This week Google announced Daydream, the company’s initiative for high-end mobile virtual reality. While Google didn’t reveal a dedicated dev kit, the company says developers can cobble together their own using the Nexus 6P smartphone, Cardboard, and a spare phone.

Google says that the Nexus 6P is not officially among its ‘Daydream Ready’ phones—those which will be certified for Daydream’s high end mobile virtual reality experiences—but it’s good enough to function as a temporary Daydream dev kit.

To start developing for Daydream today, devs need three things:

Once you’ve got the ingredients, Google will walk you through getting them ready to function as a Daydream development kit.

See Also: Samsung, HTC, LG, and More Bringing ‘Daydream Ready’ VR Phones to Android
See Also: Samsung, HTC, LG, and More Bringing ‘Daydream Ready’ VR Phones to Android

The basics are that the Nexus 6P will need to be running the Android N developer preview (version 3 or higher), which has enhanced components built in to create Daydream VR experiences. Google warns that “The 6P’s thermal performance is not representative of the consumer Daydream-ready devices that will be launching later this year. In particular, expect the 6P to thermally throttle CPU and GPU performance after a short period of use, depending on workload.”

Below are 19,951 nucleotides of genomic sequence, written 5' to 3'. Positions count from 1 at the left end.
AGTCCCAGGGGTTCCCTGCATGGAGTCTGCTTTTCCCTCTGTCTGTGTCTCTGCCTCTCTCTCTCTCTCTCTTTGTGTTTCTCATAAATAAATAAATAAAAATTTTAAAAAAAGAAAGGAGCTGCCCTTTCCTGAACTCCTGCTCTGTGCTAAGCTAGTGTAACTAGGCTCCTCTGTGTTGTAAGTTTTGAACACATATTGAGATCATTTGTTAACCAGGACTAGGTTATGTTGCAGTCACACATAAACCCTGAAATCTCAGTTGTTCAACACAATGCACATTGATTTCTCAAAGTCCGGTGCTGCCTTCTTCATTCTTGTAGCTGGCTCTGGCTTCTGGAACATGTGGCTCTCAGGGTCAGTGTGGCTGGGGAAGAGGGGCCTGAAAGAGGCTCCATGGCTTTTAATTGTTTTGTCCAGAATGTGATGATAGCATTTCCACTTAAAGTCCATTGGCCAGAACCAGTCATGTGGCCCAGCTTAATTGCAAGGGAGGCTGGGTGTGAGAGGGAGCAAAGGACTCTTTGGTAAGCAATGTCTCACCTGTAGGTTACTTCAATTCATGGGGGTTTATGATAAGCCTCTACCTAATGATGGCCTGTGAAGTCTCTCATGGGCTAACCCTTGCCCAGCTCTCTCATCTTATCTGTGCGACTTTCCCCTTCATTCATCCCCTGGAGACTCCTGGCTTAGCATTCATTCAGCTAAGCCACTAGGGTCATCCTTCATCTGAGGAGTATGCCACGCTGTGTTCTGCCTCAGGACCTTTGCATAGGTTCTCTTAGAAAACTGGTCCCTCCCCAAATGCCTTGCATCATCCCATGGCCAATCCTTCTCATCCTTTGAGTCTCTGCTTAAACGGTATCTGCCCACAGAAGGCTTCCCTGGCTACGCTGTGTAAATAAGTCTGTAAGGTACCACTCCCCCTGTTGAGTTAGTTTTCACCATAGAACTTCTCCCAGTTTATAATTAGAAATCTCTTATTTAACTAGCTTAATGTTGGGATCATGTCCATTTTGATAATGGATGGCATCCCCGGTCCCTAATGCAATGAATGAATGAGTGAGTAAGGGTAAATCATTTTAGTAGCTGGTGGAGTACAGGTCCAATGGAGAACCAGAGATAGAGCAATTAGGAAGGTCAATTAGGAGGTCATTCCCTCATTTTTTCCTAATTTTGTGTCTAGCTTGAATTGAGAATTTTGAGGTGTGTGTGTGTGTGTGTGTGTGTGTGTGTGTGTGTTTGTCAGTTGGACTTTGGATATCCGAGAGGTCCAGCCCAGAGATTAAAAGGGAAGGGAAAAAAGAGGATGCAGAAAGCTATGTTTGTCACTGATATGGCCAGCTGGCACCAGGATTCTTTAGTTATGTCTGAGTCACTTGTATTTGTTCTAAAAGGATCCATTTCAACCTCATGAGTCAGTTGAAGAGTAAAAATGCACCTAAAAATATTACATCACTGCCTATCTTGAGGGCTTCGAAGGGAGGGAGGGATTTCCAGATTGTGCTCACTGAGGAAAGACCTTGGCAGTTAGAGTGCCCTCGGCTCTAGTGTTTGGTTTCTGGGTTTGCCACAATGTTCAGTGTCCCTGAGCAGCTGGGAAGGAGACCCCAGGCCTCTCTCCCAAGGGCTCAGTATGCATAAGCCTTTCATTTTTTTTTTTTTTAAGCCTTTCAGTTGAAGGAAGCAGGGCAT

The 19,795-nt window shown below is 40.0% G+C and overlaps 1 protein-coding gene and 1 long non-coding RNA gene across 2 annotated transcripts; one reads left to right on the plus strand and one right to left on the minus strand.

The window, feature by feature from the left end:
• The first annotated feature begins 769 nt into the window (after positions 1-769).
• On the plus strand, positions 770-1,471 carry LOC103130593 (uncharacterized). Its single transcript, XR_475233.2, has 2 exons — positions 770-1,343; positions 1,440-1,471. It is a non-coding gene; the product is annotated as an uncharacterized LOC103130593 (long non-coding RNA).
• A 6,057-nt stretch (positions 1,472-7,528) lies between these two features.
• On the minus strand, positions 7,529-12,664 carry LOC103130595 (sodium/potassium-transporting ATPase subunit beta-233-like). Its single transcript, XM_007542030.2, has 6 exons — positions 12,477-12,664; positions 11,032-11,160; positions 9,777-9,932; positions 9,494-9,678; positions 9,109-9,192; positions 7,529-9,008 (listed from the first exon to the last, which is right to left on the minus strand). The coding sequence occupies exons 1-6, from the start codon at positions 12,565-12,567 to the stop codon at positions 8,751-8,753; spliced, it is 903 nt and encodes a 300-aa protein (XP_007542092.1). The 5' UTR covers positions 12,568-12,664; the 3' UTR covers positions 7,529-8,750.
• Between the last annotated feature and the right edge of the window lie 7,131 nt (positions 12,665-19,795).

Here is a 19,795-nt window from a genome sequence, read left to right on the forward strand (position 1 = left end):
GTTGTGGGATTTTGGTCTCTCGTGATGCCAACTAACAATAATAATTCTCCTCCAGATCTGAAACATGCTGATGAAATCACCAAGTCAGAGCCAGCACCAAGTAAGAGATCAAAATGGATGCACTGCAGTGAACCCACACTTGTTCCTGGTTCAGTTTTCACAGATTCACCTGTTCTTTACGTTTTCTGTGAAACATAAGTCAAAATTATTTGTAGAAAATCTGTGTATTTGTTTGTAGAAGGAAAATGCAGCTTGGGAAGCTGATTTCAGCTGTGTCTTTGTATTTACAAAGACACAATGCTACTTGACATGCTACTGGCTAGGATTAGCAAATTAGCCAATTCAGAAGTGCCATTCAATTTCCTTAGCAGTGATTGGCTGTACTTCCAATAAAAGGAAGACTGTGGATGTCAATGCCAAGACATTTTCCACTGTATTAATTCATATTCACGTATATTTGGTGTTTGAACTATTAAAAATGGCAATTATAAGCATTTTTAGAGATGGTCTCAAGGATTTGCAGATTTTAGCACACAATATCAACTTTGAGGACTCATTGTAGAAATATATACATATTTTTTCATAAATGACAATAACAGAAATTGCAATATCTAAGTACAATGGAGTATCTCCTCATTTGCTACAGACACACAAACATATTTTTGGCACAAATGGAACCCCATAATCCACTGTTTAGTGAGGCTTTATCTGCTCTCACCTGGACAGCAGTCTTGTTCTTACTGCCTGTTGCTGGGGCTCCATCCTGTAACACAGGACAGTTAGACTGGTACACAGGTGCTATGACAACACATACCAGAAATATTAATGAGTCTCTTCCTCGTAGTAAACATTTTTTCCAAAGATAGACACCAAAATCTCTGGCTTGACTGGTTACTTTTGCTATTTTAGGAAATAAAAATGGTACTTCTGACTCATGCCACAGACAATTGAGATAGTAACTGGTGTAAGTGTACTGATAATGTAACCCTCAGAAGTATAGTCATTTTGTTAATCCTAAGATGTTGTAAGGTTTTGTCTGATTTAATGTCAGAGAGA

Google Cardboard will of course be used as a crude approximation of future Daydream headsets, and the company encourages developers to find a Cardboard viewer with a strap, “as a closer approximation to Daydream,” (which is ironic because officially, Google doesn’t certify Cardboard headsets that have straps).

Hands on With Google's Daydream View Headset (Video)

controller-emulatorNow the clever part: instead of waiting for the Daydream controller, developers (who, if already building for Android likely have plenty of old phones lying about) can use any Android smartphone running 4.4 KitKat or above as a controller emulator. One problem: as the display is used to represent virtual versions of the Daydream controller’s physical buttons, it can be hard to tap them effectively while wearing a headset. But the company has already thought about that, and provides printable paper templates which can be overlaid onto the controller emulating phone to give some sense of tactile feedback.

Once you’ve got your dev kit put together, you can visit Google’s VR developer resources, dig into the SDKs and documentation to start preparing for the official public release of Android N this summer. And if you get lost, check out the Google VR Developer community.

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